Why Is Google Such a Bad Investor?

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According to the TechCrunch blog, Google (Nasdaq: GOOG  ) has invested between $100 million and $200 million in FarmVille parent Zynga. Let's hope that this growth effort doesn't wither on the vine, like so many of the search giant's prior purchases.

The Zynga investment may prove a shrewd move on Google's part, especially as it ramps up its hiring efforts for an online gaming division. Zynga's support for smartphones powered by Google's Android should also grow dramatically with Big G as a minority investor.

TechCrunch's sources also paint a glowing picture of Zynga, projecting at least $1 billion in revenue next year, with healthy margins to boot. However, I also keep thinking back to a report by gaming blog Kotaku two months ago, indicating that Zynga may have jumped the shark. It detailed how Zynga was losing millions of active users in May, after Facebook blocked its ability to use notifications and gift requests.

Zynga has rightfully expanded its efforts outside of the leading social-networking site, but isn't the realm of casual and social app-gaming getting awfully crowded these days? Even Viacom (NYSE: VIA  ) and Disney (NYSE: DIS  ) have followed Electronic Arts (Nasdaq: ERTS  ) in making social gaming acquisitions recently.

Google may also face an uphill challenge in swaying developers to embrace its different platforms, now that it's an interested cheerleader with a stake in Zynga. 

Despite some notable exceptions, Google has made several lousy investments in the past:

  • It forked over $1 billion for a 5% stake in AOL (NYSE: AOL  ) , dumping the shares a few years later when AOL was worth significantly less.
  • Google struck a deal that could have originally been worth as much as $1.2 billion over three years in incentives for radio advertising specialist dMarc. That real-world expansion didn't exactly pan out, either.

Google also has a bad habit of betting on the wrong horse. It acquired microblogging site Jaiku instead of saving up for Twitter. It launched social networking site Orkut instead of eventually hopping aboard News Corp.'s (NYSE: NWS  ) MySpace or Facebook. It bought -- and subsequently shuttered -- Dodgeball instead of pairing up with Foursquare.

Yes, Google did wager wisely on YouTube. DoubleClick should be another winner. However, investors should wait and see whether the dot-com rock star can prove itself equally worthy in social gaming.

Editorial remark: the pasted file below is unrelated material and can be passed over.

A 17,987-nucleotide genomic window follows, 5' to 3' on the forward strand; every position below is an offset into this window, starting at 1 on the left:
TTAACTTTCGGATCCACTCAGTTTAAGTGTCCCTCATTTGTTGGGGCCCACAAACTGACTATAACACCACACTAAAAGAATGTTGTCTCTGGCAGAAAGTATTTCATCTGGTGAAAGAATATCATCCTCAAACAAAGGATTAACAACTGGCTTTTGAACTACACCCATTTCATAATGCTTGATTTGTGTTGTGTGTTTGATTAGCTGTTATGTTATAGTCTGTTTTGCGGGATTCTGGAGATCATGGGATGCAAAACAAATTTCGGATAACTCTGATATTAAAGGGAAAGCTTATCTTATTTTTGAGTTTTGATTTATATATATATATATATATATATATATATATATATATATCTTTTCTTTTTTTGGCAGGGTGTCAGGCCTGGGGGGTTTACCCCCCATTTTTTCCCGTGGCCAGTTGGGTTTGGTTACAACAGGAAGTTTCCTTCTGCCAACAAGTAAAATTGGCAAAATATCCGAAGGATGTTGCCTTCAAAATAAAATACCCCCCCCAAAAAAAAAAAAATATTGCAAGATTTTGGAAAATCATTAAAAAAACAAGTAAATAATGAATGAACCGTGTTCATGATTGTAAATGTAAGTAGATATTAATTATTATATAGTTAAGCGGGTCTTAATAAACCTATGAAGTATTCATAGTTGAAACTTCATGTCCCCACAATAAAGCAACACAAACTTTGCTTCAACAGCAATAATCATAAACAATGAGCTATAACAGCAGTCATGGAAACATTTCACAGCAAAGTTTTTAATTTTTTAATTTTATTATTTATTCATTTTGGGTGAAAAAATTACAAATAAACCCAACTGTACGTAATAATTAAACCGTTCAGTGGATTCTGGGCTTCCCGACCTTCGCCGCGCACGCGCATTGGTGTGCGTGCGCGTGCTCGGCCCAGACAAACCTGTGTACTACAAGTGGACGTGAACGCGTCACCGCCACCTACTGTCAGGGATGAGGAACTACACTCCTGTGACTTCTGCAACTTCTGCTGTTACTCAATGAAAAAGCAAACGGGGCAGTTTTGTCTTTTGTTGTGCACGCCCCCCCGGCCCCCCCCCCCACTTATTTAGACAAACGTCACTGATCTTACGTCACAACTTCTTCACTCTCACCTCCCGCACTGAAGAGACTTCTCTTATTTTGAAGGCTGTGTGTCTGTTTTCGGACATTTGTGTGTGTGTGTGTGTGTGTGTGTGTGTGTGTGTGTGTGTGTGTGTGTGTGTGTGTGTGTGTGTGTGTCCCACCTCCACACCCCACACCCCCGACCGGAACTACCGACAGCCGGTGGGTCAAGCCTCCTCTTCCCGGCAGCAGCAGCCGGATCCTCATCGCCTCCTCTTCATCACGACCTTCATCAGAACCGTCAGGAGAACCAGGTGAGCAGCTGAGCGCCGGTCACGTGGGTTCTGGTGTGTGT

What are your favorite or least favorite Google acquisitions? Share your thoughts in the comment box below.

Walt Disney is a Motley Fool Inside Value selection. Google is a Motley Fool Rule Breakers pick. Walt Disney and Electronic Arts are Motley Fool Stock Advisor recommendations. The Fool owns shares of Google. Try any of our Foolish newsletter services free for 30 days.

Longtime Fool contributor Rick Munarriz still uses Google a lot in his daily life. He does not own shares in any of the companies in this story, except for Disney. He is also part of the Rule Breakers newsletter research team, seeking out tomorrow's ultimate growth stocks a day early. The Fool has a disclosure policy.

Read/Post Comments (3) | Recommend This Article (4)

Comments from our Foolish Readers

Help us keep this a respectfully Foolish area! This is a place for our readers to discuss, debate, and learn more about the Foolish investing topic you read about above. Help us keep it clean and safe. If you believe a comment is abusive or otherwise violates our Fool's Rules, please report it via the Report this Comment Report this Comment icon found on every comment.

  • Report this Comment On July 12, 2010, at 4:22 PM, msaltzny wrote:

    Maybe they've become so large and profitable that they are somewhat careless when making purchasing decisions. Is it purely coincidental that their "arch" rival, Microsoft, doesn't have the greatest track record when it comes to acquisitions either? Maybe its just that when the company is so profitable it is looking for other things that may wind up adding to the bottom line eventually but not in the near term. Or, maybe, they feel they can afford to make a lot of mistakes now that they are so successful. In the long run it isn't any wiser for them any more than it has been for Microsoft.

  • Report this Comment On July 12, 2010, at 5:22 PM, JJKOOLKID wrote:

    Interesting article. But the author missed the boat with the "Dodgeball...Foursquare" comment.

    Google's VC firm (appropriately named "Google Ventures") invested a 4 million dollar stake into SCVNGR, who is swiftly becoming a major player in the "location-based social gaming" scene.

    Foursquare currently has more users, but SCVNGR has a substantially larger client list (Warner Bros, NY Times, Celtics, Patriots, Etc.), a deeper game involving "challenges" and has been cash-flow positive for over 6 months.

    I think Google backed the right horse on this one.

  • Report this Comment On July 13, 2010, at 9:01 AM, Gregeph wrote:

    I think you raise a legitimate question about Google's investment skill. They enjoy a strong competitive advantage in search and could squander a lot of capital if they pursue investments where they do not have an edge. Nevertheless, the stock is attractively valued based on the core search business. The stock is at $476 and has $82/share in cash on the books so you're only paying $394 a share. Consensus earning for 2011 are just under $32 a share. Just over 12x 2011 earnings seems cheap for a company that has a near monopoly in search and is growing market share. It is growing globally and should continue to benefit from further penetration of the Internet in the developing world. You get the other business units - mobile search, better monetization of Youtube, cloud computing, Google TV, etc. - for free and they have consider optionality value.

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